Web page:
• D.

      Other important principles to be aware of when caring for patients with CDI.

      • 1.

        Perform testing for C. difficile only on unformed diarrheal stools from patients with clinically significant diarrhea (toxin testing of formed stool is strongly discouraged).

      • 2.

        Do not place patients at high risk for CDI on prophylactic antimicrobial CDI therapy (eg, metronidazole or vancomycin).

      • 3.

        Do not treat or decolonize asymptomatic C. difficile carriers. Antimicrobial therapy is not effective for decolonization.

      • 4.

        Do not conduct repeat testing for C. difficile if a patient has had a positive stool for C. difficile unless symptoms resolved with treatment and then returned after treatment discontinuation (ie, do not perform test of cure in successfully treated CDI patients).

      • 5.

        Most patients who are clinically cured with treatment will continue to have toxigenic C. difficile in their stool for multiple weeks. This is not an indication of treatment failure. Therefore, test of cure should not be conducted if a patient is being transferred to another healthcare facility. It is not appropriate for the accepting facility to refuse the patient until “clearance” has been documented with unnecessary stool testing.

  • II.

    Infrastructure requirements

    • A.

      Trained IPC personnel.

      • 1.

        IPC personnel must have knowledge about risk factors and methods to prevent CDI. They must also be trained in how to determine when a case of CDI is healthcare associated and how to calculate CDI rates.

    • B.

      Method to identify CDI patients.

      • 1.

        IPC personnel must be able to identify CDI patients as soon as possible after they are diagnosed. This is necessary to ensure that patients are placed under contact precautions in a timely fashion. These data can also be used to calculate CDI rates.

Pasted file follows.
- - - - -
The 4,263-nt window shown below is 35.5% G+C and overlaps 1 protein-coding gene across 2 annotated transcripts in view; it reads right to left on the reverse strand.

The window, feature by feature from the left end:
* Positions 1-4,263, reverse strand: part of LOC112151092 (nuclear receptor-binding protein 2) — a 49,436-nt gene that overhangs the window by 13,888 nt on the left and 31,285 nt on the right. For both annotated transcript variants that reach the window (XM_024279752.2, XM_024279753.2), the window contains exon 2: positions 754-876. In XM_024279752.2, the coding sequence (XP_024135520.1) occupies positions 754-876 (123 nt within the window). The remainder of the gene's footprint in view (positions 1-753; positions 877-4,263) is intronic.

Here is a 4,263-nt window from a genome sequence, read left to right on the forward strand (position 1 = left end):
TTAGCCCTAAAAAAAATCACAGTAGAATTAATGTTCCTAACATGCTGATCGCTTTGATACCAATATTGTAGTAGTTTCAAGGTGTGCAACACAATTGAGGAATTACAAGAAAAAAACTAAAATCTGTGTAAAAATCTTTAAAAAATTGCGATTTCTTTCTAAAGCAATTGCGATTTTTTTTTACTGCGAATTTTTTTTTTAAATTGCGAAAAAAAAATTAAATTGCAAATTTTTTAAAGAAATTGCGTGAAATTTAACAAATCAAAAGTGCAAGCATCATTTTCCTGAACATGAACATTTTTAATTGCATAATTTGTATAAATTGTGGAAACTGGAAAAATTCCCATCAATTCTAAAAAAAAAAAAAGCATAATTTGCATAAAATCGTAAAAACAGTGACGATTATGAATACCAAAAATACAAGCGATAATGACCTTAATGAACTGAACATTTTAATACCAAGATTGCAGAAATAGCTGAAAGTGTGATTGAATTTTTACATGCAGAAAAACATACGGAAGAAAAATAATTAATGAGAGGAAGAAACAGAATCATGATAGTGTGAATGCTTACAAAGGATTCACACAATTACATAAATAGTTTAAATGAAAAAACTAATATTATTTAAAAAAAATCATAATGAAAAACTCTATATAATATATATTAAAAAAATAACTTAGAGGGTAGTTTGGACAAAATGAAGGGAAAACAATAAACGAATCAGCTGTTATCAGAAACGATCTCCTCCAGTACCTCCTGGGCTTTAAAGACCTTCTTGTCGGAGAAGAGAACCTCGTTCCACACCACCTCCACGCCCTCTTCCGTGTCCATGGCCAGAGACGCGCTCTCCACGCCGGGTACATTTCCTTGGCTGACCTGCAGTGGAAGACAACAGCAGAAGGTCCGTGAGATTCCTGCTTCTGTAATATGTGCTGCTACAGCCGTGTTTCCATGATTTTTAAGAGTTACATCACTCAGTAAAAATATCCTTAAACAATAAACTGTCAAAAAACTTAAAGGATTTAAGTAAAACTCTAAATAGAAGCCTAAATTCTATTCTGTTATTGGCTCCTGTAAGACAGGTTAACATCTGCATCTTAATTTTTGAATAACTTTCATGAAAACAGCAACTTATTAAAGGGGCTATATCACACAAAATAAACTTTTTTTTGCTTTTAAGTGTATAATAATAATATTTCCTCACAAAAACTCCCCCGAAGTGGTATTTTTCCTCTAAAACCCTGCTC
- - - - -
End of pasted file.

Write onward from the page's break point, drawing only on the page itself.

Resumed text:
• C.

      Ability to place patients with CDI under contact precautions.

      • 1.

        Contact precautions require the ability to place patients in a private room (preferably) or to cohort patients with CDI as well as to place materials necessary for compliance with contact precautions (eg, gowns and gloves) in an easily accessible space outside the patient room.

      • 2.

        Place a sign indicating that the patient is under contact precautions outside the patient’s room. The sign should be in English and Spanish (or other language) if Spanish (or other language) is a commonly spoken language in the community or among healthcare providers.

      • 3.

        If there are a limited number of single-bed rooms, patients with stool incontinence should preferentially be placed in private rooms.

      • 4.

        If it is necessary to cohort patients, cohort patients colonized or infected with the same organism(s) (eg, do not cohort patients with CDI who are discordant on VRE or MRSA colonization status).